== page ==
I am learning about the lives and deaths of stars with a solar mass of 0.4-2. What I understand is that once the star stops hydrogen fusion after using up all its hydrogen, the star leaves the main sequence and starts becoming a red giant. The pressure of gravity causes the core to contract (no outwards pressure anymore because there is no more hydrogen fusion) and thus become hotter and hotter. At a certain point, the core stops contracting because the electrons are packed as densely as nature allows them to be (electron degeneracy).

At the same time, hydrogen fusion is taking place in the shell material of the star, dumping 'helium ash' on the core, which causes more mass to press upon the core, causing the core to contract even more. And that is my question: how can the core contract more after having reached electron degeneracy? I thought they could not be packed more closely?

  • $\begingroup$ The question is not "can they be packed more densely?", but "what would would be required for more density?". Figure that out and you're on the road to answering the question yourself. $\endgroup$ Commented Nov 3, 2015 at 4:49
  • $\begingroup$ I would say mass, but that clashed with my understanding of electron degeneracy because from what I understand once matter is degenerate, it can not become denser. So no matter how much more mass is pushing on the core, it should not be able to become denser/contract, right? $\endgroup$
    – AIJoris
    Commented Nov 3, 2015 at 4:53

2 Answers 2


Electron degeneracy does not lead to an infinitely hard equation of state.

The Pauli exclusion principle does not say that two fermions cannot occupy the same space; it says they cannot occupy the same quantum state. What this means is that as you squish the electrons together they have to occupy higher and higher momentum states. It is this non-zero momentum (even if cold) that leads to degeneracy pressure.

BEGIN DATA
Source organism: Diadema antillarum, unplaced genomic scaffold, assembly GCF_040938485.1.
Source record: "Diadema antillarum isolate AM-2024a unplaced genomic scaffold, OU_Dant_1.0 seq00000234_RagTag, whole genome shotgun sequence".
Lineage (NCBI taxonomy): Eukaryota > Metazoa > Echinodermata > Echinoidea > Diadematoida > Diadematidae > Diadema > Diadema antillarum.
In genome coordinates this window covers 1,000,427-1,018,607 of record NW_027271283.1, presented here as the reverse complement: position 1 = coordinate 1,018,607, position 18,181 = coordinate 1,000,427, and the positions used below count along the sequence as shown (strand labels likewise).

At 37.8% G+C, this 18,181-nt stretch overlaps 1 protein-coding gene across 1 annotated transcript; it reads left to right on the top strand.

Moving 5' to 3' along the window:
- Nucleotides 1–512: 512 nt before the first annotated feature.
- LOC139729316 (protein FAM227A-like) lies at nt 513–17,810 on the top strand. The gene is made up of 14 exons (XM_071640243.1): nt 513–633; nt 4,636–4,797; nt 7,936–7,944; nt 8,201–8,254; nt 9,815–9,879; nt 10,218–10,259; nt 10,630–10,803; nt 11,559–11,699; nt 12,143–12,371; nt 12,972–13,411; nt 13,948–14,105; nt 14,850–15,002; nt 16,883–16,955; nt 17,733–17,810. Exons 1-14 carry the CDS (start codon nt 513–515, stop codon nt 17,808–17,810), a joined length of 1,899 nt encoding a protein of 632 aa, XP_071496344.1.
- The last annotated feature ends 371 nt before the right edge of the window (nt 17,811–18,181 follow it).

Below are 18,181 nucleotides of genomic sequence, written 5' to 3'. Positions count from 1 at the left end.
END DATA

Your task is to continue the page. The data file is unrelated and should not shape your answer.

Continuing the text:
In the core of a star this pressure is proportional to number density of electrons $n_e^{5/3}$, which could be written in terms of mass density as $(\rho/\mu_e m_u)^{5/3}$, where $\mu_e$ is the number of mass units per electron.

The equation of state $$ P \propto \left(\frac{\rho}{\mu_e m_u}\right)^{5/3}$$ is certainly compressible. If you do the sums with this equation of state, then you can do this in two ways. The mass density can be increased by adding mass to the core; an approximate calculation can show that $R \propto \mu_e^{-5/3} M^{-1/3}$ and hence $\rho \propto M^2$, where $M$ would be the core mass. Alternatively one could increase the mass per electron by changing the core composition.

In the core of a low mass star ascending the giant branch, there is mainly the first and a bit of the second. Helium ash gets dumped onto the core from the hydrogen burning shell thus increasing the degenerate core mass, and helium has twice the mass units per electron of hydrogen. Thus core compression continues until He is ignited.

The degenerate core of a low mass star is still not as dense as a degenerate white dwarf like Sirius B...


If you read further on stellar evolution, if the mass of the original star is large enough electron degeneracy is overcome and the star becomes a neutron star, stable because of neutron degeneracy.

This degeneracy is due to the Pauli exclusion principle which does not allow fermions of the same mass and charge to be in a single quantum state. What happens with neutron stars is that the pressures , and thus the kinetic energies of these electrons, become so high that the energy difference between protons and neutron is overcome, and an electron hitting a proton turns it into a neutron. The electron disappears, and in neutron stars all baryons turn to neutrons and neutrinos ( inverse to beta decay) which run away to infinity.

This process can always happen thermodynamically, as there are always high kinetic energy terms in all distributions. In your white dwarf example, some electrons from the high kinetic energy tail of the distribution, hitting protons will fuse into neutrons. The mass in your example is not high enough to turn into a neutron star, but excess mass falling can contract the core from the new neutrons in the process. Thus the electron degeneracy is not the whole story.


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